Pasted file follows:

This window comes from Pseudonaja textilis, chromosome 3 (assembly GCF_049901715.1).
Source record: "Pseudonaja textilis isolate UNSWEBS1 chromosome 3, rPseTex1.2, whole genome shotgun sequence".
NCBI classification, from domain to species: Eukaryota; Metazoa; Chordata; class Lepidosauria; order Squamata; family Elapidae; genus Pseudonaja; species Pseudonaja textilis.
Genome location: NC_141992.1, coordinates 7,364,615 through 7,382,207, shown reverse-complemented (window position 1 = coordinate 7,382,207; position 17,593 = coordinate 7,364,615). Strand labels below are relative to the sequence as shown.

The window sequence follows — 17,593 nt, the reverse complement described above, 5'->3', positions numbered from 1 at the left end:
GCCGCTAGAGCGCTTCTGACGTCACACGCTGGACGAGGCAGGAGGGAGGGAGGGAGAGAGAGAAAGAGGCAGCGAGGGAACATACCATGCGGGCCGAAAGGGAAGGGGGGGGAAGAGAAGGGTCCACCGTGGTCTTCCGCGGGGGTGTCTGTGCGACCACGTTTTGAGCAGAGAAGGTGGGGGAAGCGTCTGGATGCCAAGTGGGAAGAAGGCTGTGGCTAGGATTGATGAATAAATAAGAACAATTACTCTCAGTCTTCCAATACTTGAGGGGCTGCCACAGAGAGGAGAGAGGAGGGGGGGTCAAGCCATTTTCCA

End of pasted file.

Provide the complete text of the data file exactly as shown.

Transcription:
This window comes from Pseudonaja textilis, chromosome 3 (assembly GCF_049901715.1).
Source record: "Pseudonaja textilis isolate UNSWEBS1 chromosome 3, rPseTex1.2, whole genome shotgun sequence".
NCBI classification, from domain to species: Eukaryota; Metazoa; Chordata; class Lepidosauria; order Squamata; family Elapidae; genus Pseudonaja; species Pseudonaja textilis.
Genome location: NC_141992.1, coordinates 7,364,615 through 7,382,207, shown reverse-complemented (window position 1 = coordinate 7,382,207; position 17,593 = coordinate 7,364,615). Strand labels below are relative to the sequence as shown.

The window sequence follows — 17,593 nt, the reverse complement described above, 5'->3', positions numbered from 1 at the left end:
GCCGCTAGAGCGCTTCTGACGTCACACGCTGGACGAGGCAGGAGGGAGGGAGGGAGAGAGAGAAAGAGGCAGCGAGGGAACATACCATGCGGGCCGAAAGGGAAGGGGGGGGAAGAGAAGGGTCCACCGTGGTCTTCCGCGGGGGTGTCTGTGCGACCACGTTTTGAGCAGAGAAGGTGGGGGAAGCGTCTGGATGCCAAGTGGGAAGAAGGCTGTGGCTAGGATTGATGAATAAATAAGAACAATTACTCTCAGTCTTCCAATACTTGAGGGGCTGCCACAGAGAGGAGAGAGGAGGGGGGGTCAAGCCATTTTCCA